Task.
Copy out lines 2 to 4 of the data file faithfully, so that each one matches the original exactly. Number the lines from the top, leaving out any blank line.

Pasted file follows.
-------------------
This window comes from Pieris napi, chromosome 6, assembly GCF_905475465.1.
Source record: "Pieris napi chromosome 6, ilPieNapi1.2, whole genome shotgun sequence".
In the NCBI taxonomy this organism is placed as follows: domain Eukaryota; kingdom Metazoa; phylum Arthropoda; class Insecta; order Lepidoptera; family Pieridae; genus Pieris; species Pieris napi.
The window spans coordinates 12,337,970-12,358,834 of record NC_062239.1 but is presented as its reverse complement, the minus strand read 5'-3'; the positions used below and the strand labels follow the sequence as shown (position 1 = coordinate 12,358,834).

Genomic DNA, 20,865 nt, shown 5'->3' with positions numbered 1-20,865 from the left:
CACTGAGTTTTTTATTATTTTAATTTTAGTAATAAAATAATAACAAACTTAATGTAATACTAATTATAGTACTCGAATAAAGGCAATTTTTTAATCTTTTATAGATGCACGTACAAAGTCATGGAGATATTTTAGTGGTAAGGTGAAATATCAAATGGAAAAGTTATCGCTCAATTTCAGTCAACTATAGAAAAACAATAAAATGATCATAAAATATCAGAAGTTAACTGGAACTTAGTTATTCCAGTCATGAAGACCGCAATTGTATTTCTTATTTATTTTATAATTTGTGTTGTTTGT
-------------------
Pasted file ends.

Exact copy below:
Source record: "Pieris napi chromosome 6, ilPieNapi1.2, whole genome shotgun sequence".
In the NCBI taxonomy this organism is placed as follows: domain Eukaryota; kingdom Metazoa; phylum Arthropoda; class Insecta; order Lepidoptera; family Pieridae; genus Pieris; species Pieris napi.
The window spans coordinates 12,337,970-12,358,834 of record NC_062239.1 but is presented as its reverse complement, the minus strand read 5'-3'; the positions used below and the strand labels follow the sequence as shown (position 1 = coordinate 12,358,834).